Is there any record of the first Morgan dollar struck in 1878?
The coin was located in the Rutherford B. Hayes Library and Museum in Freemont, Ohio. Silver dollar experts Leroy Van Allen and Pete Bishal found the certificate in 1980 in the library files among correspondence from Chief Coiner O.C. Bosbyshell, indicating that the coin had been struck March 11, 1878. The second went to Treasury Secretary John Sherman, and the third of 10 proofs struck went to James Pollock, director of the Mint.
We know of attempts to get the turkey on our coins by Ben Franklin, but wasn’t a duel fought over a proposal to put a goose on the first dollar?
A challenge, but no duel. Congressman Matthew Lyon opposed putting the eagle on the coin. In response Judge Thatcher proposed the goose, commenting that “the goslings would fit on the dime.” The resulting laughter angered Lyon, who issued the challenge, but Thatcher refused it, saying Lyon knew he was a coward, or he wouldn’t have offered to fight. The two made up and became good friends, but the eagle won.
From all the accounts it would seem that newspapers carried a lot more weight a century ago than they do now. An example is the ability of a newspaper story to get the Mint to change the location of Gobrecht’s name on the dollar. Why the difference?
At that time newspapers were the principal news source, leading to the axiom “If it ain’t in the newspaper, it didn’t happen.” Today a story like that on the Internet or TV probably would be ignored by the Mint.
Why was the stylized “Miss Liberty” a universal design on our early coins?
The choice was in deliberate contrast to the personality cult of European rulers whose visages adorned all the major coins and many minors as well. Exceptions included the Fugio cent of 1787, the Flying Eagle cent of 1856 and the two-, three- and five-cent coins of the mid-1800s that failed to bear the Miss Liberty design, as well as the Columbian half dollar, Lincoln cent, Isabella quarter and the Lafayette dollar. She is missing from most of the modern commemoratives, but shows up on both the silver and gold Eagles.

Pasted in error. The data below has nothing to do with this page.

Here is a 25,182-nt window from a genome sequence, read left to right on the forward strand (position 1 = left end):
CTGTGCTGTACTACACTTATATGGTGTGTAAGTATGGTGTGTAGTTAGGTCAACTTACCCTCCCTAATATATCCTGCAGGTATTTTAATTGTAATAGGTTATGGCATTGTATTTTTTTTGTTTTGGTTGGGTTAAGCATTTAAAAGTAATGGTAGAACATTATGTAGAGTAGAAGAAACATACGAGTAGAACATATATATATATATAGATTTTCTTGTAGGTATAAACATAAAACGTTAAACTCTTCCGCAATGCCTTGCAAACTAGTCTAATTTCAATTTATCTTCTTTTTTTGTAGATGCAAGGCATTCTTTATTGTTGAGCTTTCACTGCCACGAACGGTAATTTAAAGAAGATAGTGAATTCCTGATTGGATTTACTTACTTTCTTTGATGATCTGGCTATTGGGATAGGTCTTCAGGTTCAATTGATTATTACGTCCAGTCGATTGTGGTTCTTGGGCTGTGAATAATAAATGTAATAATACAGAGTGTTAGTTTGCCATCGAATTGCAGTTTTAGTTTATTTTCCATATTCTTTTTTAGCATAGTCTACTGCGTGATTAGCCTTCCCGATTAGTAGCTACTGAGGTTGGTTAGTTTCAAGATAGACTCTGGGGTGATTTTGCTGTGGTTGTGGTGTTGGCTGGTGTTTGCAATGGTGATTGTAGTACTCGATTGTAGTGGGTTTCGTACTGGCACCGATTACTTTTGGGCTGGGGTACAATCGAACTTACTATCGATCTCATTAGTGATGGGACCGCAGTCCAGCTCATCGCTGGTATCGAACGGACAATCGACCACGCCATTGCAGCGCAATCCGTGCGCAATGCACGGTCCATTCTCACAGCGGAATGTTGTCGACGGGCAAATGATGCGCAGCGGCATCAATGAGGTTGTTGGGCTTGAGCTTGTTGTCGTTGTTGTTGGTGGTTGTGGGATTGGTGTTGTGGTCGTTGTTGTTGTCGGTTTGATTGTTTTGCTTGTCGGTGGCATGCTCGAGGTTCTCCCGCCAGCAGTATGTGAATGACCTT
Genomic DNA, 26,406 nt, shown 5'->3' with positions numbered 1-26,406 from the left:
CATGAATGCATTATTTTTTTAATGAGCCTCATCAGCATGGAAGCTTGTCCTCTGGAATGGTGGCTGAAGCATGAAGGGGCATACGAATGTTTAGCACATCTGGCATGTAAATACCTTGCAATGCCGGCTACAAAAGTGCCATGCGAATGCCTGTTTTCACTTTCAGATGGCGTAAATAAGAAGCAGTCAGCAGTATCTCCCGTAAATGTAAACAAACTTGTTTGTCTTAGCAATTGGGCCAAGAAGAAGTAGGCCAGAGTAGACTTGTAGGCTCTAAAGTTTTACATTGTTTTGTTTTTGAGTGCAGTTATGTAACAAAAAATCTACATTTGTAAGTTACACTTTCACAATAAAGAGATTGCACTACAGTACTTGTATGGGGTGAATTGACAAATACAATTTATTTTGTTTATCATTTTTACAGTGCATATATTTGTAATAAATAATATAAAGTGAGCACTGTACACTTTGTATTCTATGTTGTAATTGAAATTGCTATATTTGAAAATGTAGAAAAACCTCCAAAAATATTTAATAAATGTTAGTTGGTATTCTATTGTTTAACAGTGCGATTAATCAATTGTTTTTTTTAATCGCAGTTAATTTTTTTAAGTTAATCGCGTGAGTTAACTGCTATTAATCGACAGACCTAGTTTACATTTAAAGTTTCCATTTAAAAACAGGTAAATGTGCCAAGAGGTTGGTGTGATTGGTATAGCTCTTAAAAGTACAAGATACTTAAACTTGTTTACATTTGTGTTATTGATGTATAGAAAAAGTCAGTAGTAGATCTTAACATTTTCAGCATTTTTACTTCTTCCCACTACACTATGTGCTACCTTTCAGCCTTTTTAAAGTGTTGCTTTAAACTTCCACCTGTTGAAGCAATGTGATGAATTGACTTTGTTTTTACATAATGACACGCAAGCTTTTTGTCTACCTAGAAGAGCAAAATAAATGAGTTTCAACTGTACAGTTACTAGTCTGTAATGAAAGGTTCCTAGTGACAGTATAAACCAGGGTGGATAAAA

What was so unusual about the 1982 proof sets that they were worth double issue price right after they were issued?
Such is the power of rumor that for a time it was thought there would be no regular 1982-dated half dollars so the proof sets were in demand to fill that potential gap in the series. When halves were struck for circulation, the price dropped immediately for the proofs. The lack of mint sets that year probably also helped.
This article was originally printed in Numismatic News Express. >> Subscribe today
More Collecting Resources
• The Standard Catalog of World Coins, 1601-1700 is your guide to images, prices and information on coins from so long ago.
• The Standard Catalog of United States Paper Money is the only annual guide that provides complete coverage of U.S. currency with today’s market prices.